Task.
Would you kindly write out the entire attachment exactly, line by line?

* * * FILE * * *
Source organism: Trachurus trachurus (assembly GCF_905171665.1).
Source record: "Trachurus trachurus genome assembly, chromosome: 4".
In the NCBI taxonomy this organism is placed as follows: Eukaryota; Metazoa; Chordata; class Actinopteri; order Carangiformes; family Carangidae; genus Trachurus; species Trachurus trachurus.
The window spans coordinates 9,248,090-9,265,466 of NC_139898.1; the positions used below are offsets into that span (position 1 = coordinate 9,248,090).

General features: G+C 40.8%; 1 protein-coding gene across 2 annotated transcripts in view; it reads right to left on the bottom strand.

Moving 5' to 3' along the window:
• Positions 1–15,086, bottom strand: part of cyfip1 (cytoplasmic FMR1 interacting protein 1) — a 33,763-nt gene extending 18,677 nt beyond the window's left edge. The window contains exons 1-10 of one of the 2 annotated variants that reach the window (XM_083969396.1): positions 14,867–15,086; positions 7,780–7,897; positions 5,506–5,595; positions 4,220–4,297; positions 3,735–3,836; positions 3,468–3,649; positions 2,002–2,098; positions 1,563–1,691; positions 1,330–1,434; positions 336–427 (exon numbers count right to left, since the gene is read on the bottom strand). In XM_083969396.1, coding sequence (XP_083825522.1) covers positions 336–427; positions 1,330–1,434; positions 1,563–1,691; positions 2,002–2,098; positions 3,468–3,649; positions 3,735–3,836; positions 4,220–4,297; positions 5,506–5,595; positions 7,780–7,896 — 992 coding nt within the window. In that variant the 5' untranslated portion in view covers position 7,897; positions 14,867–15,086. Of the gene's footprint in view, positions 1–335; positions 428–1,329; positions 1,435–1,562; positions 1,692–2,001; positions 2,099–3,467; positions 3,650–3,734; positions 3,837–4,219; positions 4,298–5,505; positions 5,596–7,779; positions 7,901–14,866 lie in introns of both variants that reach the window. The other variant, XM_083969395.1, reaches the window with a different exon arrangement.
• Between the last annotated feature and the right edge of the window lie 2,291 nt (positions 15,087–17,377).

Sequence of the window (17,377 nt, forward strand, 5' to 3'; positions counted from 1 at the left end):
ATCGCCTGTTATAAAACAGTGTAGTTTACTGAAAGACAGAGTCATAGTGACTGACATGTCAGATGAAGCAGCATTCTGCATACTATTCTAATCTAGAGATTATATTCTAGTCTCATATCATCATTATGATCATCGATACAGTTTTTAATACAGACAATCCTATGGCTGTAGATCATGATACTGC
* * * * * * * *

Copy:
Source organism: Trachurus trachurus (assembly GCF_905171665.1).
Source record: "Trachurus trachurus genome assembly, chromosome: 4".
In the NCBI taxonomy this organism is placed as follows: Eukaryota; Metazoa; Chordata; class Actinopteri; order Carangiformes; family Carangidae; genus Trachurus; species Trachurus trachurus.
The window spans coordinates 9,248,090-9,265,466 of NC_139898.1; the positions used below are offsets into that span (position 1 = coordinate 9,248,090).

General features: G+C 40.8%; 1 protein-coding gene across 2 annotated transcripts in view; it reads right to left on the bottom strand.

Moving 5' to 3' along the window:
• Positions 1–15,086, bottom strand: part of cyfip1 (cytoplasmic FMR1 interacting protein 1) — a 33,763-nt gene extending 18,677 nt beyond the window's left edge. The window contains exons 1-10 of one of the 2 annotated variants that reach the window (XM_083969396.1): positions 14,867–15,086; positions 7,780–7,897; positions 5,506–5,595; positions 4,220–4,297; positions 3,735–3,836; positions 3,468–3,649; positions 2,002–2,098; positions 1,563–1,691; positions 1,330–1,434; positions 336–427 (exon numbers count right to left, since the gene is read on the bottom strand). In XM_083969396.1, coding sequence (XP_083825522.1) covers positions 336–427; positions 1,330–1,434; positions 1,563–1,691; positions 2,002–2,098; positions 3,468–3,649; positions 3,735–3,836; positions 4,220–4,297; positions 5,506–5,595; positions 7,780–7,896 — 992 coding nt within the window. In that variant the 5' untranslated portion in view covers position 7,897; positions 14,867–15,086. Of the gene's footprint in view, positions 1–335; positions 428–1,329; positions 1,435–1,562; positions 1,692–2,001; positions 2,099–3,467; positions 3,650–3,734; positions 3,837–4,219; positions 4,298–5,505; positions 5,596–7,779; positions 7,901–14,866 lie in introns of both variants that reach the window. The other variant, XM_083969395.1, reaches the window with a different exon arrangement.
• Between the last annotated feature and the right edge of the window lie 2,291 nt (positions 15,087–17,377).

Sequence of the window (17,377 nt, forward strand, 5' to 3'; positions counted from 1 at the left end):
ATCGCCTGTTATAAAACAGTGTAGTTTACTGAAAGACAGAGTCATAGTGACTGACATGTCAGATGAAGCAGCATTCTGCATACTATTCTAATCTAGAGATTATATTCTAGTCTCATATCATCATTATGATCATCGATACAGTTTTTAATACAGACAATCCTATGGCTGTAGATCATGATACTGC